In "The Tomorrow Man" (not to be confused with the '96 film of the same name), violence and mayhem meet a Dickens-esque voyage that starts in the mid-seventies and travels to an alternate future, where the estranged relationship of a father and son reaches a remarkable fruition.
Per this description, one can infer that writer/director Doug Campbell's 2002 adventure is a tad different than most time-travel tales, and because of this, "Tomorrow Man" remains a unique, emotional triumph.
Like “Timecrimes” (see “Time Travel Time” #6: July '14), "Tomorrow Man'"s ramifications are seemingly small, but not for those they impact, with a dangerously wayward son, Bryon, otherwise know as Mac (Morgan Rusler), jaunting back in time with his fellow ruffians (via a stolen, remote-control structured device) to eschew the abuse inflicted upon him by his dad (Corbin Bernsen). Mac plans to kidnap his younger self (Adam Sutton) and raise his timid counterpart in a respectable way, so he'll grow into a fulfilled, law-abiding citizen. On the other side of the coin, his father, Larry, we learn, was once an average, hardworking guy of high principle, but after a stroke of bad luck, fell upon drunken times. The father/son animosity, therefore, creates an explosive mix, but through the woeful consequences, a chance for redemption rises for both.
Much of the the movie's success comes from Bernsen's passionate performance. He convincingly makes Larry a man who, though temperamental, doesn't hesitate to stand up for a friend, as we witness when a bigoted boss bullies his pal, Griff (Stevie Johnson), who it should be noted, fatefully figures into the time-travel scenario decades later. Also at the early level, Larry ardently believes that his diligence and conviction will pay off, that he'll do right by his family and harness his flaws, but as we all know, the best laid plans...
However, when Larry witnesses Bryon's kidnapping (via a flashing, blink-of-an-eye teleportation), he frantically tries to unravel what's happened and get his boy back. Meanwhile, a time agent named Vick (Beth Kennedy), who's tracking Mac, unwittingly carries Larry into the future. This is a complicated turn, since Mac has killed her fellow officer/boyfriend (Zach "Gremlins" Galligan), but Larry's heartfelt zeal proves contagious, and before long, the two form an unsteady allegiance.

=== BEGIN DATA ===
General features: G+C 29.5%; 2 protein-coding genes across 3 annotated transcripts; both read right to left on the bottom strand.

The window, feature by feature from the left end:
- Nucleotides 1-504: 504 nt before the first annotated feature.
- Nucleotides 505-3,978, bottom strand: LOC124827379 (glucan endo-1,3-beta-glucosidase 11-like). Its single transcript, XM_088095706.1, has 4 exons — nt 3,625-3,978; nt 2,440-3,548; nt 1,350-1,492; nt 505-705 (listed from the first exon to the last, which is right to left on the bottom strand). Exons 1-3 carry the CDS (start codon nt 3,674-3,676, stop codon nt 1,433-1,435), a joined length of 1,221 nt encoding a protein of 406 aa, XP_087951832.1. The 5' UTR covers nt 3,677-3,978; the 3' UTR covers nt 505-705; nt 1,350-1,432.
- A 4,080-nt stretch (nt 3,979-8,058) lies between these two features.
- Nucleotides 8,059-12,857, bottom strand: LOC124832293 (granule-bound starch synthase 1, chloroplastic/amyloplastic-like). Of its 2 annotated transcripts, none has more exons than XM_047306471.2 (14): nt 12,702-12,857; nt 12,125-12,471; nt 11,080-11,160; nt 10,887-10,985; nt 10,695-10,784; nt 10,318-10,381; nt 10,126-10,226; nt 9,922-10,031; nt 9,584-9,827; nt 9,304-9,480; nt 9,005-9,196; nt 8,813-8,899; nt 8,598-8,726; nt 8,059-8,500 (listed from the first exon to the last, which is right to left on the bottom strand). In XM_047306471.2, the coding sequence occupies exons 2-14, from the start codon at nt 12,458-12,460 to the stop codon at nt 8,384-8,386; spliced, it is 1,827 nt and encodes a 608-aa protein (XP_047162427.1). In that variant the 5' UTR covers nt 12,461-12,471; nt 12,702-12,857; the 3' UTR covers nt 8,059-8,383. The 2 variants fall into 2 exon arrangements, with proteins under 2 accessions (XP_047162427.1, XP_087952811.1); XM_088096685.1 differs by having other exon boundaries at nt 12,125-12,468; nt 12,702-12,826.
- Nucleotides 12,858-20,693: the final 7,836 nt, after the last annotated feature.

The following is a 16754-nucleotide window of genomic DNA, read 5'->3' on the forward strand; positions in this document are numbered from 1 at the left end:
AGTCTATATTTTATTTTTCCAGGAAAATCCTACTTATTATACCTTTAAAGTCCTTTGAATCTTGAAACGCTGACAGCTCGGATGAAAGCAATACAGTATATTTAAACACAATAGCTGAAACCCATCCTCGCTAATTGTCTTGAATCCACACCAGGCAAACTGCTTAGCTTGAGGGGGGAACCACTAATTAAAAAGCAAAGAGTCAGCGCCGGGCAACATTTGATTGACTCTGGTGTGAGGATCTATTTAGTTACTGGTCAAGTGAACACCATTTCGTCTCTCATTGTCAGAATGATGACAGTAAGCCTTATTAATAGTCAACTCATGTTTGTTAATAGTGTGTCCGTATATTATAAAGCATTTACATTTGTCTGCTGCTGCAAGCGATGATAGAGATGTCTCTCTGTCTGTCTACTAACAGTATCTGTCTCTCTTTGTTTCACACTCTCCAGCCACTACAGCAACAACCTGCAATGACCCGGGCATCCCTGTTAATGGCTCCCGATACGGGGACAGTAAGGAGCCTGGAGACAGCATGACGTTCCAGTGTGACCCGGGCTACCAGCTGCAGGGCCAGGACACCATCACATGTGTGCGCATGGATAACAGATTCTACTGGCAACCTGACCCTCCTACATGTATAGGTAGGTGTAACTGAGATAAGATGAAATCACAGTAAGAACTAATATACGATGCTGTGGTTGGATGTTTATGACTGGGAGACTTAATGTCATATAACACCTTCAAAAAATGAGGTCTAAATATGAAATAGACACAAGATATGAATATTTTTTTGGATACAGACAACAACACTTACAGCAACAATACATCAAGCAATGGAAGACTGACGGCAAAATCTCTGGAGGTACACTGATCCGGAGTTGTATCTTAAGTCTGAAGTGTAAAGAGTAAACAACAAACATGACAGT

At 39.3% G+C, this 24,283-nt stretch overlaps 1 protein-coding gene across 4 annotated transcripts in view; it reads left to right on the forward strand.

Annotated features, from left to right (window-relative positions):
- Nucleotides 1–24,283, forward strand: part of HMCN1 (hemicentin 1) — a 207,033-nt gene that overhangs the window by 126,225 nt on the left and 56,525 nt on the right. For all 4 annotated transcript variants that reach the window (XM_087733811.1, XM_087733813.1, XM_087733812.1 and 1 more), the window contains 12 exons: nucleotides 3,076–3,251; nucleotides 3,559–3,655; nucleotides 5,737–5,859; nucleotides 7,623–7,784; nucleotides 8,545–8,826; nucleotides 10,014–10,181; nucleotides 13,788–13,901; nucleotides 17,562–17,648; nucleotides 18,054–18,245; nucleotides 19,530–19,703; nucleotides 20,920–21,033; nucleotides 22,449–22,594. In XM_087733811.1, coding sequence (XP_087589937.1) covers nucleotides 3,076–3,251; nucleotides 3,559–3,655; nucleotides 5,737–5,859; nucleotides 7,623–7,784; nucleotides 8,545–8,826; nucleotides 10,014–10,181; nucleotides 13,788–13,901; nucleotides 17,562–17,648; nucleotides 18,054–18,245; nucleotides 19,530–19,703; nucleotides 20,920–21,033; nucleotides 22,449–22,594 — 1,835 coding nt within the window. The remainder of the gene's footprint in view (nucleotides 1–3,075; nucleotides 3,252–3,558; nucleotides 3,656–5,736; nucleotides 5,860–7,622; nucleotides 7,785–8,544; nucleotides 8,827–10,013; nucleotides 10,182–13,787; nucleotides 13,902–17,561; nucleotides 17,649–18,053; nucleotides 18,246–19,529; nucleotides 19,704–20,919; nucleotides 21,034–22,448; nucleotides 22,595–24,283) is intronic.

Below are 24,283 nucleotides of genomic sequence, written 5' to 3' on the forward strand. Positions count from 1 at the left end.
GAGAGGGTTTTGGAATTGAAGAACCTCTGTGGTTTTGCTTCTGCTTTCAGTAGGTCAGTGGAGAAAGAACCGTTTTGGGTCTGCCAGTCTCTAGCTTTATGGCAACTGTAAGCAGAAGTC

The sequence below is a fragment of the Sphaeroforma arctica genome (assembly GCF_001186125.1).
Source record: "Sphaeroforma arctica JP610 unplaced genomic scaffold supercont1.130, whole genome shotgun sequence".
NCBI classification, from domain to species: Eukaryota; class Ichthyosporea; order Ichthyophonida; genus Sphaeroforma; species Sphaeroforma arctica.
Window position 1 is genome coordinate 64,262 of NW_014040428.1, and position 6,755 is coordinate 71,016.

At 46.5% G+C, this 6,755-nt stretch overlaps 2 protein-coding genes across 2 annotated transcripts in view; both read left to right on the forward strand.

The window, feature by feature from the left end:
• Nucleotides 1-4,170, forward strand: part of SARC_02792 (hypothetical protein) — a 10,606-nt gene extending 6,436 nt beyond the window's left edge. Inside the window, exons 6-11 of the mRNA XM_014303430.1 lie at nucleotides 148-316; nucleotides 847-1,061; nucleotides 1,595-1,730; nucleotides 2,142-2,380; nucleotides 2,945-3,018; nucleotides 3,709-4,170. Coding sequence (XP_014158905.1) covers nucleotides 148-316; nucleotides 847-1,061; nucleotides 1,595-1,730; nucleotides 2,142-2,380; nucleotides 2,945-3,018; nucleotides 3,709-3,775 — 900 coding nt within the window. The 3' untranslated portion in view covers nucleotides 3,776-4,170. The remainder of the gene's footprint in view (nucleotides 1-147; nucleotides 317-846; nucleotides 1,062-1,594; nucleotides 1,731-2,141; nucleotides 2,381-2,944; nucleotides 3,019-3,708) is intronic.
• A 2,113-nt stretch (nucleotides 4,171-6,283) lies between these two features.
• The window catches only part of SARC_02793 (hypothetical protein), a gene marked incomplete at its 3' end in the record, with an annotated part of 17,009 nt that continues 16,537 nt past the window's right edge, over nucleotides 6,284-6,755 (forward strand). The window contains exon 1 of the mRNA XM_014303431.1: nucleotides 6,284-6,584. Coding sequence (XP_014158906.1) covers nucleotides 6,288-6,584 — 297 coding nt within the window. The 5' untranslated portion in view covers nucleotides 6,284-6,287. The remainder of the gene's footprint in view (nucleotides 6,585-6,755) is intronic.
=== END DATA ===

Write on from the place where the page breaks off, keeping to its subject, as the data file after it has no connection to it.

Alas, the time-twisted path is a confusing one for Larry. He learns there are restrictions to how far one can travel, and it's implied that aspects of any given timeline can be changed without significantly disrupting the overall pattern. The manifestation of parallel outcomes, therefore, is nonchalantly shrugged, as if (in "Quantum Leap" lore) only the best possible outcomes can ever occur through any given trek, or can they? Larry senses that there's still enough danger in the circumstances to make the mission a precarious one.
Larry eventually finds his wife, Jeanine, who he remembers as a vibrant, young woman (Elizabeth Sandifer), but in older form, she's a distraught recluse (portrayed by "Young and the Restless" legend, Jeanne Cooper, who's also Bernsen's true-life mother). Through Jeanine, Larry begins to understand how his temperament turned Bryon into a criminal: a harsh revelation that makes Larry all the more determined to set things right. (Griff, Larry's old friend, now a high-ranking time cop, also resurfaces to reinforce Jeanine's claims, informing the frenetic father that by abandoning hope and rejecting opportunities, he caused the predicament he now sees before him.)
Eventually older Bryon and Larry cross paths, which inspires the former to take his father back in time (in a "Christmas Carol" type sojourn) to witness one of their bitter exchanges. This moment (wherein Rusler's pensive subtlety plays well off Bernsen's high-strung agitation) becomes a sobering one for Larry. He accepts the error of his ways and vows to become a better man. With this settled, "Tomorrow Man'"s events race toward their climax: some ironic, some jubilant, and in the end, all inspiring.
"Tomorrow Man" is, after all, a story of salvation, of setting wrongs right, of seizing a second chance and making the best of it. Campbell's approach is refreshing, identifiable and wisely relies on realistic sentimentality. In fact, the story would have made a memorable "Twilight Zone": the highest compliment one could hope to pay any fanciful fable.